Welsh to English & English to Welsh Translation
As a Cardiff-based company, Business Language Services Ltd. (BLS) specialises in Welsh translation (both English to Welsh translation and Welsh to English translation). We have a broad network of highly experienced, qualified professional Welsh translators. What’s more, all our Welsh translations are proofread by a second, independent linguist. BLS has an extensive database of Welsh interpreters, selected according to their expertise, specialist knowledge, friendly attitude and professional reliability. BLS also works with some of the best Welsh language tutors, enabling us to offer you tailor-made courses to match your precise needs and suit your ongoing work commitments.
The Welsh language (Cymraeg) is descended from the Brythonic-Celtic language formerly spoken throughout much of Great Britain and possibly dates back 4,000 years. Welsh is a sister language to Breton and Cornish and cousin to Irish, Scots Gaelic and Manx. In fact, it was a Welshman in India in the 18th century, Sir William Jones, who noticed the similarities between Welsh and Sanskrit, paving the way for further research into European language families.
The earliest known Welsh poetry dates from around 500 C.E. and originates from the region that is now southern Scotland and northern England. With the arrival of the Saxons, the Celtic languages moved to the western fringes of Wales and Cornwall, leaving only a smattering of words and place names in England and Scotland, such as Aberdeen and the words corgi and penguin. The Saxons called their neighbours ‘Welsh’, meaning foreigner, while the Welsh themselves referred to each other as ‘Cymry’, which means ‘compatriot’ or ‘comrade’.
The language has a reputation for being difficult to learn for English speakers and for having place names that are impossible to pronounce. An example is the longest place name in Europe (and the longest train station name in the world): Llanfairpwllgwyngyllgogerychwyrndrobwllllantysiliogogogoch (St. Mary’s Church in the hollow of the white hazel near the rapid whirlpool and the church of St. Tysilio by the red cave). However, Welsh is phonetic and easy to spell. Contrary to popular belief, the language does include vowels (y and w are vowels in Welsh).
In 1536 the Act of Union of England and Wales specified that English would be the official language in the courts; non-English speakers were barred from public office and the Welsh gentry became increasingly English-speaking. In 1588, however, Welsh became the first non-state language in Europe to have its own translation of the Bible, a development that standardised the language and contributed to its survival. During the 19th century, Welsh was banned from schools and pupils using the vernacular were stigmatised. By 1901 the number of Welsh speakers in Wales had declined to around 50% of the population and the decline continued throughout most of the 20th century.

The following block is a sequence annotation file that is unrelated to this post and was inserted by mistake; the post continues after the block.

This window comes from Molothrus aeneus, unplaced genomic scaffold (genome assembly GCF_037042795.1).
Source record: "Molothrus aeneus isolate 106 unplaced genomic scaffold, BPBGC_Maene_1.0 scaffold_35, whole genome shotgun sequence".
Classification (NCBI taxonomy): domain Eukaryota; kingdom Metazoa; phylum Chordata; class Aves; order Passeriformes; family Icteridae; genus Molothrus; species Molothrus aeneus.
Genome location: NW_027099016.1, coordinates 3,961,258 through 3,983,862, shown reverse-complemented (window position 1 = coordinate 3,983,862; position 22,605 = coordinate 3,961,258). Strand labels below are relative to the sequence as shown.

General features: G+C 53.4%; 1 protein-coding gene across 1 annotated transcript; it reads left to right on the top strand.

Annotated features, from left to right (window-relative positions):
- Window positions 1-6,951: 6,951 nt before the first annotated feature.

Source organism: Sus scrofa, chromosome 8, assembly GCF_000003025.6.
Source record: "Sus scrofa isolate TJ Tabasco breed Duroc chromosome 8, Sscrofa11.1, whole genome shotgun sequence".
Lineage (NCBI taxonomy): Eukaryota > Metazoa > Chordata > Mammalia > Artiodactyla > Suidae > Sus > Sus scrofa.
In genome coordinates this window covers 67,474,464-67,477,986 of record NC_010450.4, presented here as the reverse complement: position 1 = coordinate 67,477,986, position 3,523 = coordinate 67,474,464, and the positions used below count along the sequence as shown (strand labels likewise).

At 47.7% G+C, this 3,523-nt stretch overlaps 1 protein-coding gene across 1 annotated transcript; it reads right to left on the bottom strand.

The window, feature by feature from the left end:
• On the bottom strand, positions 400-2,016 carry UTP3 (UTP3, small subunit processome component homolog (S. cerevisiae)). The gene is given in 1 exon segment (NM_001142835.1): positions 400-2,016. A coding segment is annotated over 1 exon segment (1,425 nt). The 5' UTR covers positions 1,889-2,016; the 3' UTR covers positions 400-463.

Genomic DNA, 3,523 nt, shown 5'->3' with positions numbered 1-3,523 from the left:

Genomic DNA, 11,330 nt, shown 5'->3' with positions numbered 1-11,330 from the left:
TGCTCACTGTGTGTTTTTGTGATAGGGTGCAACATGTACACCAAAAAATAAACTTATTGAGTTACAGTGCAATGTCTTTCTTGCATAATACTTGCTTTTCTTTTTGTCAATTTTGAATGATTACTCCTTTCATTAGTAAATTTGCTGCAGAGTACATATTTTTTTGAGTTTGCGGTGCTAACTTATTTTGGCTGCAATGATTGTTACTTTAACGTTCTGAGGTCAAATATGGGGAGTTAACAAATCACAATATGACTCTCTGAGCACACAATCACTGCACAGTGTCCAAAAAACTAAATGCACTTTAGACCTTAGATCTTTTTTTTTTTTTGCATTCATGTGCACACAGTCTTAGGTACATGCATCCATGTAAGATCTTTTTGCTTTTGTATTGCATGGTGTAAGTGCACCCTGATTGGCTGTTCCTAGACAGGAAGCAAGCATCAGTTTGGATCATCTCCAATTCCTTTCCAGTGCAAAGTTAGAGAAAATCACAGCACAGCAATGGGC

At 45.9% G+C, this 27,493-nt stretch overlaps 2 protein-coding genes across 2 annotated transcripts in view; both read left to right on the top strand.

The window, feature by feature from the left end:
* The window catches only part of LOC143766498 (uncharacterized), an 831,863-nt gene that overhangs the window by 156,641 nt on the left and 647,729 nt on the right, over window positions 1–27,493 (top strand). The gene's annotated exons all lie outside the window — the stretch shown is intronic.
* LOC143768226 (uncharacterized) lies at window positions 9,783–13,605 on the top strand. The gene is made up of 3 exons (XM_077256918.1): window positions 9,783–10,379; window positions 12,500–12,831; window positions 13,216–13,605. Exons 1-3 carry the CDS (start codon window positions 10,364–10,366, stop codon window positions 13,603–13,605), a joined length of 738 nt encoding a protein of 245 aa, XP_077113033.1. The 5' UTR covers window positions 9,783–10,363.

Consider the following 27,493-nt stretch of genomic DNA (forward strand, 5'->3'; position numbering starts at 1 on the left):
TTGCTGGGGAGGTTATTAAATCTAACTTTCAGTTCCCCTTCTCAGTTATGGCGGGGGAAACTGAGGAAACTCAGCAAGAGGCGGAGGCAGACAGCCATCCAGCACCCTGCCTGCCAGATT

From the 1960s, Welsh speakers reacted to this decline by campaigning for bilingualism and official status for the language. In 1980, politician Gwynfor Evans went on hunger strike to protest against the government’s reneging on its promise to establish a Welsh-language television channel. The government yielded and S4C was established in 1982. There are many radio and television broadcasts in Welsh and around 500 books published each year. Furthermore, there is a vibrant cultural scene, the highlight of which is the National Eisteddfod, a festival of poetry and music. The official status of the Welsh language was confirmed with the Welsh Language Measure of 7 December 2010, which extended the obligation of public bodies to offer services in Welsh to some larger, private companies.
The 2001 census saw the first recorded rise in the number of speakers, which is now around 20%. Although it is sometimes claimed that everyone in North Wales speaks Welsh and that nobody in South Wales does, the county with the largest number of speakers is Carmarthenshire in the south-west. 11% of the population of the capital, Cardiff, speak Welsh, almost twice the percentage recorded in 1991. However, traditionally Welsh-speaking areas continue to see a decline.
It is estimated that approximately 1,000 people continue to speak Welsh (along with Spanish) in the Welsh settlement in Patagonia, Argentina. The resistance of the Welsh language, co-existing with one of the most widely spoken languages in the world, can be considered somewhat of a miracle.